The United Nations Institute for Training and Research (UNITAR) published the results of an assessment of the damage to Syrian cities caused by seven years of relentless bombardment by the Assad regime and its allies against the rebellious areas since 2011.
The UNITAR published a damage atlas that uses satellite-detected damage analysis to identify buildings that are either destroyed, or severely, or moderately damaged. The analysis has been visualized and developed further to provide an overview of the extent of damage and its impact on the community.
According to the study, the city of Aleppo came first in terms of the number of buildings destroyed by the Assad regime and its allies’ bombing campaigns. Nearly 36,000 buildings in Aleppo and 35,000 others in the Damascus suburb of eastern Ghouta were destroyed.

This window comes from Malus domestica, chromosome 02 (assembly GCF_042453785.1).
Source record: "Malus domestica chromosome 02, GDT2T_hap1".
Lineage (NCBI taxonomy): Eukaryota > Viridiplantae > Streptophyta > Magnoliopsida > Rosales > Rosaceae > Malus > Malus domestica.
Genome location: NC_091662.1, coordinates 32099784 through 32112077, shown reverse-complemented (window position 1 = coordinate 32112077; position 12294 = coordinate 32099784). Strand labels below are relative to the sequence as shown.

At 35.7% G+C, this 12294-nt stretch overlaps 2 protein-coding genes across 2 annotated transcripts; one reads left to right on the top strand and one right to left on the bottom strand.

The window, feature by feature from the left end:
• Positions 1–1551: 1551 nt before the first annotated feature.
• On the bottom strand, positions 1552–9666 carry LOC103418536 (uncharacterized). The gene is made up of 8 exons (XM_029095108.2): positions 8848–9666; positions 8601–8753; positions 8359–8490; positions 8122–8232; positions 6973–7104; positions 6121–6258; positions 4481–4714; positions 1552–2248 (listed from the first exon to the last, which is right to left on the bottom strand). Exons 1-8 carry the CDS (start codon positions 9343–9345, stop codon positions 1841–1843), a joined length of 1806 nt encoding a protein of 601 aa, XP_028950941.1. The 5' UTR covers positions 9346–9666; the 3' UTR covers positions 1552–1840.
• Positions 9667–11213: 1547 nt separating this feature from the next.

The city of Homs came third in the list with 13,778 buildings destroyed. The destroyed buildings included 12,781 in Raqqa, 10,529 in Hama, 6,405 in Deir Ezzor, and 5,489 in the Yarmouk camp for Palestinian refugees.
The majority of the Syrian cities, towns and villages which revolted against the Assad regime were subjected to heavy aerial and artillery bombardment which caused enormous damage to infrastructure, public facilities and civilian homes.
Western countries said that the Assad regime’s brutal response, and role in the conflict that followed, resulted in the largest humanitarian crisis since World War II.
In a joint statement marking the eighth anniversary of the Syrian revolution, the United States, France, Germany, and the United Kingdom said: “Eight years ago today, tens of thousands of Syrians took to the streets to claim the right to express themselves freely, call for reform, and demand justice.”
The statement went on to say that “over 400,000 men, women, and children have been killed. Tens of thousands have been disappeared into Assad’s prison system, where many have been tortured and killed.” (Source: Syrian Coalition’s Media Department)